I came across a flurry of posts recently about the AQUINE system - a not terribly good acronym for Aesthetic Quality Inference Engine - which is supposed to give "intelligent, unbiased and instant assessment of photos".
It is described as a machine-learning based online system for computer-based prediction of aesthetic quality for colour natural(??) photographs and is also supposed to shows that computers can learn about and exhibit "emotional responses" to visual stimuli like humans do.
Unfortunately, however, it seems right now that the folks at Penn State seem to have based it on the "photo.net algorithm". If you compare its top rated photographs with the top rated on photo.net, it's pretty hard to tell them apart. Among other things, lots of overdone HDR will get your picture a good rating...
Bearing in mind that Ctein found at least one pretty substantial flaw in it - that if his linked photos had a frame they scored dramatically higher than if they didn't - I decided to through it few spin balls to see how it rated some of my favourite photographers. Which means for one thing I was throwing it a good few B&W images rather than colour.
As I had guessed, most didn't do too well - poor old Atget on got about a 5 for one 12 for another, and Egglston's tricycle got about the lowest at 4.7 (that should please a good few of the folks on APUG). Most were somewhere in the 30's or 40's - Walker Evans, Struth, Friedlander, Sugimoto. After that (yes, I know they aren't photographs exactly - well, photographs of paintings), I tried Picasso, Van Gogh - again, the poor things only scored around 20 or 30. Although Turner's 'The Fighting Temeraire' - voted the most popular painting in Britain got a 70.0.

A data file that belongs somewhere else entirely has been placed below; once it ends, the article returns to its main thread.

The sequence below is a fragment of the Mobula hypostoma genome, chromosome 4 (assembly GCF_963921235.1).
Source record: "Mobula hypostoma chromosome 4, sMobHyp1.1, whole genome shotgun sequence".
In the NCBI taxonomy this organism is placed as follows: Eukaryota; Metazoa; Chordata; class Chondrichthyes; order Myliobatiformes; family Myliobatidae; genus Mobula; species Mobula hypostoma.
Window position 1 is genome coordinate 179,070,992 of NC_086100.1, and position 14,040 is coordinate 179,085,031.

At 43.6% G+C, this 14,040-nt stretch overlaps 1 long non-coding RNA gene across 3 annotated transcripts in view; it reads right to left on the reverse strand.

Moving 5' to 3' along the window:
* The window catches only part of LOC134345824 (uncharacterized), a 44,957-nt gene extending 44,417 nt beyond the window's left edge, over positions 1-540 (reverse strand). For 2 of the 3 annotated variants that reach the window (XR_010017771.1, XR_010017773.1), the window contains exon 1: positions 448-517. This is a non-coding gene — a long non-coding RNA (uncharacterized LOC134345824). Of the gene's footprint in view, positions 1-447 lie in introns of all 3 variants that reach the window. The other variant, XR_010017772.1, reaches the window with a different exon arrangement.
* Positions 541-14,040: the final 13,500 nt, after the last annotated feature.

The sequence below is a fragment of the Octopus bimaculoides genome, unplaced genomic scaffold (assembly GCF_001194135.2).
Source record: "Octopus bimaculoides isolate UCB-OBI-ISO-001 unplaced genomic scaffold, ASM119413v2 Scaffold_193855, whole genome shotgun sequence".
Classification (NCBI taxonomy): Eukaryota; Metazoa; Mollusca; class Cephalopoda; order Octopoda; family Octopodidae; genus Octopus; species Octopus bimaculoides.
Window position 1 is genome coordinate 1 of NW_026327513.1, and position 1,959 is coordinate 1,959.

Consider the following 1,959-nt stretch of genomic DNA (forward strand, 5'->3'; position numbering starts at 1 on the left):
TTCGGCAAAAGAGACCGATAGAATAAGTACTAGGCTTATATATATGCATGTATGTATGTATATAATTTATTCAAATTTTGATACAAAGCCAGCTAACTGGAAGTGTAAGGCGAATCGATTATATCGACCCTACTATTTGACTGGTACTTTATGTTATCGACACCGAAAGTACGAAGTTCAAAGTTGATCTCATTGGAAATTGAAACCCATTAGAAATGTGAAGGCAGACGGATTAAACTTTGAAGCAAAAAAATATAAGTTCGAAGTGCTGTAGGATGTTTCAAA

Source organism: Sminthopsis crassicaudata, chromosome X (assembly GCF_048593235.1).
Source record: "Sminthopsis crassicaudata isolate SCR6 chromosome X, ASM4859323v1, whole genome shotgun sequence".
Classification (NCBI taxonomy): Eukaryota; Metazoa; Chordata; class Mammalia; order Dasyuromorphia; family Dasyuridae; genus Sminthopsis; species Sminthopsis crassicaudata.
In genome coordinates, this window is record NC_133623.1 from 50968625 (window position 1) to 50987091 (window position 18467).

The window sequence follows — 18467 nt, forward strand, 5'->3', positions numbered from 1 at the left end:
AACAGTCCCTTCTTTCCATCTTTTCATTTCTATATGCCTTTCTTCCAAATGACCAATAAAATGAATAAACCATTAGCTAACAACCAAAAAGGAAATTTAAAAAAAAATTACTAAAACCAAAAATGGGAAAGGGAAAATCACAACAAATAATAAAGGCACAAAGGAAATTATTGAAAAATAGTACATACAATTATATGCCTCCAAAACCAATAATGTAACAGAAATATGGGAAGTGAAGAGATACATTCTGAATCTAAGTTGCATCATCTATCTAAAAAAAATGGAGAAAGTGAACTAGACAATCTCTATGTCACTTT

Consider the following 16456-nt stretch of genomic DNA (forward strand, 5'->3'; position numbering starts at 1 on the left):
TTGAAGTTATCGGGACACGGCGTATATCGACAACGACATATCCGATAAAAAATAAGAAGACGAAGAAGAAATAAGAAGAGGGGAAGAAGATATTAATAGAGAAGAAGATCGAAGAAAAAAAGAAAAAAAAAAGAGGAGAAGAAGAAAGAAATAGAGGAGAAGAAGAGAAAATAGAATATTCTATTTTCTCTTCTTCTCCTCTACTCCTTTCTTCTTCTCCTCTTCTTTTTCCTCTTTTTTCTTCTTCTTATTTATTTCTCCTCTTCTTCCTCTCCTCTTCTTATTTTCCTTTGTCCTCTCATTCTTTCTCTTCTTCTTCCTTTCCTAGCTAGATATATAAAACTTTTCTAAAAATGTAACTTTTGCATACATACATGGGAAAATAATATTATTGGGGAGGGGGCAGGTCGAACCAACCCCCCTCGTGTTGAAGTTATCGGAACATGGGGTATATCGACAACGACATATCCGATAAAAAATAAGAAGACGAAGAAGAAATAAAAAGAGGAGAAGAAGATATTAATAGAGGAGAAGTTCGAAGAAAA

The only three I did get with high scores were Sudek at 91.8 (not surprising when at his most romantic, plus it has a nice black frame) and, a little more unexpected, Andreas Gursky who got 85.8. Lynne Cohen also got 87.0 - but that one also had "nice" colours in it.
Now I wonder, as it is supposed to learn (and I have almost no understand of the computing aspects of this kind of artificial intelligence), that if a concerted effort was made to flood it with Eggleston, Struth, Parr, Graham etc etc photos, would it start to learn and become biased towards a sort of late 20th century New Color aesthetic instead?
But for now, if you want to work out where your work stands on a sort of 1980's Photo Club aesthetic scale, I think this is the place to go.